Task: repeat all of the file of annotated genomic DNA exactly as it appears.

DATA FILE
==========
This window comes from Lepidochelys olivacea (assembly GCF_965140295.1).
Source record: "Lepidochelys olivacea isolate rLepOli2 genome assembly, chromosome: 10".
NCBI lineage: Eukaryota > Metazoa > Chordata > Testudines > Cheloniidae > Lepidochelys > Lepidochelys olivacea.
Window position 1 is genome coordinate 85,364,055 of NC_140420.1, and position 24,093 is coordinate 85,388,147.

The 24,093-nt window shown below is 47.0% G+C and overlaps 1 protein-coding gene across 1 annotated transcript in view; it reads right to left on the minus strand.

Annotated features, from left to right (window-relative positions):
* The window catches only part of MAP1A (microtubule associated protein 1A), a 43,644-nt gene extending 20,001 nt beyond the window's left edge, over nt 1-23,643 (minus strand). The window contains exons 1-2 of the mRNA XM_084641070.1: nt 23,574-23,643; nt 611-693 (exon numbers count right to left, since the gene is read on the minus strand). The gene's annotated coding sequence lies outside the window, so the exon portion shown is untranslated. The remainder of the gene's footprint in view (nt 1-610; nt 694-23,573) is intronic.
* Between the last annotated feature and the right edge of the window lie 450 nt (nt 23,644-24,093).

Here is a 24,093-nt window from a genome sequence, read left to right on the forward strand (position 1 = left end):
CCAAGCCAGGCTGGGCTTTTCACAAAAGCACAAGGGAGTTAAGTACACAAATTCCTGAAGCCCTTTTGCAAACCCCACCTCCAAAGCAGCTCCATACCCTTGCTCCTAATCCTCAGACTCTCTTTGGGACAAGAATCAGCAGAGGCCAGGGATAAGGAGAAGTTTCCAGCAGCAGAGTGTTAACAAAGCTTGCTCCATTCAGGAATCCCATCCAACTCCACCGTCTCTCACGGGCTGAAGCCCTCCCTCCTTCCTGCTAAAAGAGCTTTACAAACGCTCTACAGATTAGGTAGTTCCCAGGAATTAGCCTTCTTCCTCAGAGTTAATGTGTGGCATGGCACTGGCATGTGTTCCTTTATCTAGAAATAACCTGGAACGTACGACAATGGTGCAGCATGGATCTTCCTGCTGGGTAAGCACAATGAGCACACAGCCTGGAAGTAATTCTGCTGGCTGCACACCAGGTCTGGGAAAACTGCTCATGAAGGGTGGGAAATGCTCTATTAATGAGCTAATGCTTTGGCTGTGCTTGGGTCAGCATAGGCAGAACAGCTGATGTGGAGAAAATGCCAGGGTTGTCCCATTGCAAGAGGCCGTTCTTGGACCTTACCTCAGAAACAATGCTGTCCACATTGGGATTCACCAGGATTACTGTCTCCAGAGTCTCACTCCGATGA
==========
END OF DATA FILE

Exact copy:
This window comes from Lepidochelys olivacea (assembly GCF_965140295.1).
Source record: "Lepidochelys olivacea isolate rLepOli2 genome assembly, chromosome: 10".
NCBI lineage: Eukaryota > Metazoa > Chordata > Testudines > Cheloniidae > Lepidochelys > Lepidochelys olivacea.
Window position 1 is genome coordinate 85,364,055 of NC_140420.1, and position 24,093 is coordinate 85,388,147.

The 24,093-nt window shown below is 47.0% G+C and overlaps 1 protein-coding gene across 1 annotated transcript in view; it reads right to left on the minus strand.

Annotated features, from left to right (window-relative positions):
* The window catches only part of MAP1A (microtubule associated protein 1A), a 43,644-nt gene extending 20,001 nt beyond the window's left edge, over nt 1-23,643 (minus strand). The window contains exons 1-2 of the mRNA XM_084641070.1: nt 23,574-23,643; nt 611-693 (exon numbers count right to left, since the gene is read on the minus strand). The gene's annotated coding sequence lies outside the window, so the exon portion shown is untranslated. The remainder of the gene's footprint in view (nt 1-610; nt 694-23,573) is intronic.
* Between the last annotated feature and the right edge of the window lie 450 nt (nt 23,644-24,093).

Here is a 24,093-nt window from a genome sequence, read left to right on the forward strand (position 1 = left end):
CCAAGCCAGGCTGGGCTTTTCACAAAAGCACAAGGGAGTTAAGTACACAAATTCCTGAAGCCCTTTTGCAAACCCCACCTCCAAAGCAGCTCCATACCCTTGCTCCTAATCCTCAGACTCTCTTTGGGACAAGAATCAGCAGAGGCCAGGGATAAGGAGAAGTTTCCAGCAGCAGAGTGTTAACAAAGCTTGCTCCATTCAGGAATCCCATCCAACTCCACCGTCTCTCACGGGCTGAAGCCCTCCCTCCTTCCTGCTAAAAGAGCTTTACAAACGCTCTACAGATTAGGTAGTTCCCAGGAATTAGCCTTCTTCCTCAGAGTTAATGTGTGGCATGGCACTGGCATGTGTTCCTTTATCTAGAAATAACCTGGAACGTACGACAATGGTGCAGCATGGATCTTCCTGCTGGGTAAGCACAATGAGCACACAGCCTGGAAGTAATTCTGCTGGCTGCACACCAGGTCTGGGAAAACTGCTCATGAAGGGTGGGAAATGCTCTATTAATGAGCTAATGCTTTGGCTGTGCTTGGGTCAGCATAGGCAGAACAGCTGATGTGGAGAAAATGCCAGGGTTGTCCCATTGCAAGAGGCCGTTCTTGGACCTTACCTCAGAAACAATGCTGTCCACATTGGGATTCACCAGGATTACTGTCTCCAGAGTCTCACTCCGATGA